We also need a tax code that works to encourages employers to work with community colleges and career and technical training schools to develop workforce training programs for skills that are in demand within their community or region. Rep. Annie Kuster introduced the Workforce Development Investment Act which would create a tax credit to encourage such partnerships and would also create a separate credit for the cost of direct training conducted as part of an educational partnership or licensed apprenticeship program.
Rep. Donald Norcross, an electrician by trade, also introduced the Opening Paths to Invest in Our Nation’s Students Act (529 OPTIONS Act) which seeks to make apprenticeship programs more affordable by allowing individuals enrolled in a registered apprenticeship to use money from their 529 Education Savings account, tax free, to pay for expenses associated with being an apprentice.
“An apprenticeship program shaped my life — taking me from Community College to construction work to Congress,” said Congressman Norcross, an electrician by trade. “Education and job training is not one-size-fits-all — and the rules for savings plans should reflect that truth. The four-year college experience is critical for many, but it’s not for everyone, so it’s important we allow 529s to be used in more than one way that helps shape our workforce. We need electricians and computer programmers, just like we need doctors and judges — and this bill levels the playing field for the students and future workers who start out in apprenticeships.”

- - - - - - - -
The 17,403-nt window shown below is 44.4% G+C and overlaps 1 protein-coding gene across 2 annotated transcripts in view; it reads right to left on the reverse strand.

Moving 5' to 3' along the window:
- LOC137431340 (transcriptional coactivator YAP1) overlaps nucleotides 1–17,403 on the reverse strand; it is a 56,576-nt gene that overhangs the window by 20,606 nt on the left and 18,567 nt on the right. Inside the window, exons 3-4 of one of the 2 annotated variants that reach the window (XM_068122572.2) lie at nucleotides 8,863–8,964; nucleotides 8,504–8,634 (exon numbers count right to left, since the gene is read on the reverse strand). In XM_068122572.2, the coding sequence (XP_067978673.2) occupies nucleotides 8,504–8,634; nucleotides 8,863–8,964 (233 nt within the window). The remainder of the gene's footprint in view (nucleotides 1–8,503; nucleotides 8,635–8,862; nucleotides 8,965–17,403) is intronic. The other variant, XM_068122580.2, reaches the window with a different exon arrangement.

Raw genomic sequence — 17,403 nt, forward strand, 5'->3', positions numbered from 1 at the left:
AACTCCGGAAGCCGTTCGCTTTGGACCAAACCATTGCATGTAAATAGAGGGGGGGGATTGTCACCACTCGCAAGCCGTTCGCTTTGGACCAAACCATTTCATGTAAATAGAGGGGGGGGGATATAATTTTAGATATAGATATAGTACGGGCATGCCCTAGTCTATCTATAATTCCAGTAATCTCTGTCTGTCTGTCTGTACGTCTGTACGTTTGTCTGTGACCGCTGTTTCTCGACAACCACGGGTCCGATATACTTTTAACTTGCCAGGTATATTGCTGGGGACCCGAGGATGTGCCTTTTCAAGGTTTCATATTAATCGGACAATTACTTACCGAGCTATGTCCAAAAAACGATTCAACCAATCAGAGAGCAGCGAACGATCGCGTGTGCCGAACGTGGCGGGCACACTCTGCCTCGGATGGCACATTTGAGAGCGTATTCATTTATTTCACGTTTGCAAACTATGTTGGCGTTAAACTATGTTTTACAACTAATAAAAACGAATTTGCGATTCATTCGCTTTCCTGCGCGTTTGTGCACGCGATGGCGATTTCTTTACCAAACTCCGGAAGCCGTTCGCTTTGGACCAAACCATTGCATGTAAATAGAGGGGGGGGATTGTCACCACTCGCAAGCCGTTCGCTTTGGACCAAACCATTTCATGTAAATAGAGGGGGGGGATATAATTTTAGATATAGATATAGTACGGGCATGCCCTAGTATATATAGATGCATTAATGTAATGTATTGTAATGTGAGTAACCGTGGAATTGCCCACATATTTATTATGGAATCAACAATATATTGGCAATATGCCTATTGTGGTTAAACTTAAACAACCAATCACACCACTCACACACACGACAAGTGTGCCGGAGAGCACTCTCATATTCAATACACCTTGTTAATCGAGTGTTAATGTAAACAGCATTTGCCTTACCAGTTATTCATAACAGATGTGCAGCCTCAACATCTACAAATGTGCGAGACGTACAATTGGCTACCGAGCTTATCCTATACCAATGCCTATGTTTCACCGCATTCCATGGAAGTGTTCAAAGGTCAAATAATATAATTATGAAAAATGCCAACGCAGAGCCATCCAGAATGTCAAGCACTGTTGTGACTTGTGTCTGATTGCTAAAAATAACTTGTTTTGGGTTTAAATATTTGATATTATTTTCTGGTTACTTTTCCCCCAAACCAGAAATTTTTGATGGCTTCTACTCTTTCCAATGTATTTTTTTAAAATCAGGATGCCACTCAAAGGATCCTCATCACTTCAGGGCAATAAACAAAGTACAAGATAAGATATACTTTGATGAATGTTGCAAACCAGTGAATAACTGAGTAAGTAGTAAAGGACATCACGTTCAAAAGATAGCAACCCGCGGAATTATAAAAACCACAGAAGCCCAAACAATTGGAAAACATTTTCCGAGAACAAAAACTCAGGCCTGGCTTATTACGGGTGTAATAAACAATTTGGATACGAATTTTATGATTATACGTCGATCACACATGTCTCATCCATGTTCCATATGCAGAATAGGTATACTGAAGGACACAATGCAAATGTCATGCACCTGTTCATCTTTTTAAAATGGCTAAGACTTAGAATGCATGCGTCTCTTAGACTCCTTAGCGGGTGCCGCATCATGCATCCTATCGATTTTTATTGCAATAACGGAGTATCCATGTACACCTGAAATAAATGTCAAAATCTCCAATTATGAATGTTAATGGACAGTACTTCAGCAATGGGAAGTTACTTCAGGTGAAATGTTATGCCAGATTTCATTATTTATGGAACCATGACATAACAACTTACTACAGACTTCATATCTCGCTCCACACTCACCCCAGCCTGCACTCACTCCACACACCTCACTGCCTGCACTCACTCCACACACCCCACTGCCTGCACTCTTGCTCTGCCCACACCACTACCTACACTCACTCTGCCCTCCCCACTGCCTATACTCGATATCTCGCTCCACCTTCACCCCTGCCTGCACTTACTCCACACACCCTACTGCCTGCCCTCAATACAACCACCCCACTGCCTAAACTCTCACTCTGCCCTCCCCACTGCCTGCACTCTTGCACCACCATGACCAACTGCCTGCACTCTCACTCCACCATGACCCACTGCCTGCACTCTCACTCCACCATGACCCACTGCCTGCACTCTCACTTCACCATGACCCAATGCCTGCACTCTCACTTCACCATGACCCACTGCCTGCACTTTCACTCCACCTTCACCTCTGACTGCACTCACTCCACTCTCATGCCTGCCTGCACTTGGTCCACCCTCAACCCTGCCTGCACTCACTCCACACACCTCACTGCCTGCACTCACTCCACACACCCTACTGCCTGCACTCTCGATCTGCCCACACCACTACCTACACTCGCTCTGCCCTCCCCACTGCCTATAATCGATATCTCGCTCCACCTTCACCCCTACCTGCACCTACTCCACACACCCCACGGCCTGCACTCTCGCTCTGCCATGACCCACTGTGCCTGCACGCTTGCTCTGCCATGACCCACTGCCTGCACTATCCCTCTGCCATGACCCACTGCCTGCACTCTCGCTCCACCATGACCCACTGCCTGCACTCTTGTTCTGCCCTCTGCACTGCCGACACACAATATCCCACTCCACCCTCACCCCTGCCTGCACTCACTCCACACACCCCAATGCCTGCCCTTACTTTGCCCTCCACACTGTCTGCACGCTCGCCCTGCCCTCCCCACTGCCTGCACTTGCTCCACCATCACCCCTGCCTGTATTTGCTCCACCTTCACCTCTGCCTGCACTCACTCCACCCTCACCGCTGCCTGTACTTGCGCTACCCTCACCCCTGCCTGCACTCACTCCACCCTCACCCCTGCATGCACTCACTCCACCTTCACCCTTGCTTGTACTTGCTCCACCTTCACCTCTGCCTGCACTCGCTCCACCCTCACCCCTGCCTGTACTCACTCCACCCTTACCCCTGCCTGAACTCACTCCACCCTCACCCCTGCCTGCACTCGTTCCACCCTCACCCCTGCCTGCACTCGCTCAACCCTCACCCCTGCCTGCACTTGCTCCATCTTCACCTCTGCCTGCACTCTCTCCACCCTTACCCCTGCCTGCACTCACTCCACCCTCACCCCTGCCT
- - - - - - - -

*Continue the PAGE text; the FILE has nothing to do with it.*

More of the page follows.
The time is now for Congress to address the growing skills gap in the technology sector and expand and invest in tech apprenticeship programs. Rep. Moulton, Co-Chair of the New Democrat Coalition Future of Work Task Force, introduced the bi-partisan CHANCE in Tech Act to do just that. Specifically, this bill will allow industries, academic institutions, vocational and technical schools, and workforce development programs across the country to form partnerships and train Americans for the new economy.
And over half of New Democrat Coalition members sent a letter earlier this summer to President Trump calling for a robust commitment to apprenticeship programs. The letter, led by Reps. Cheri Bustos, Terri Sewell, Annie Kuster, and Donald Norcross, outlines the importance of apprenticeships and urges the administration to maintain strong levels of funding for apprenticeship initiatives across the country.
The New Democrat Coalition’s Future of Work Task Force hosted a series of public forums this summer on economic forecasts for the future, portable benefits, and skills training and workforce development. These forums led to the introduction of several aforementioned workforce development bills and over the next several months New Democrats plan to outline more policy ideas that will help prepare Americans for the workforce of tomorrow, today. In this rapidly changing economy, New Democrats will continue pushing for bills and initiatives to equip Americans with the training and know-how to fill open positions today and equip them with the skills they’ll need for the jobs of tomorrow.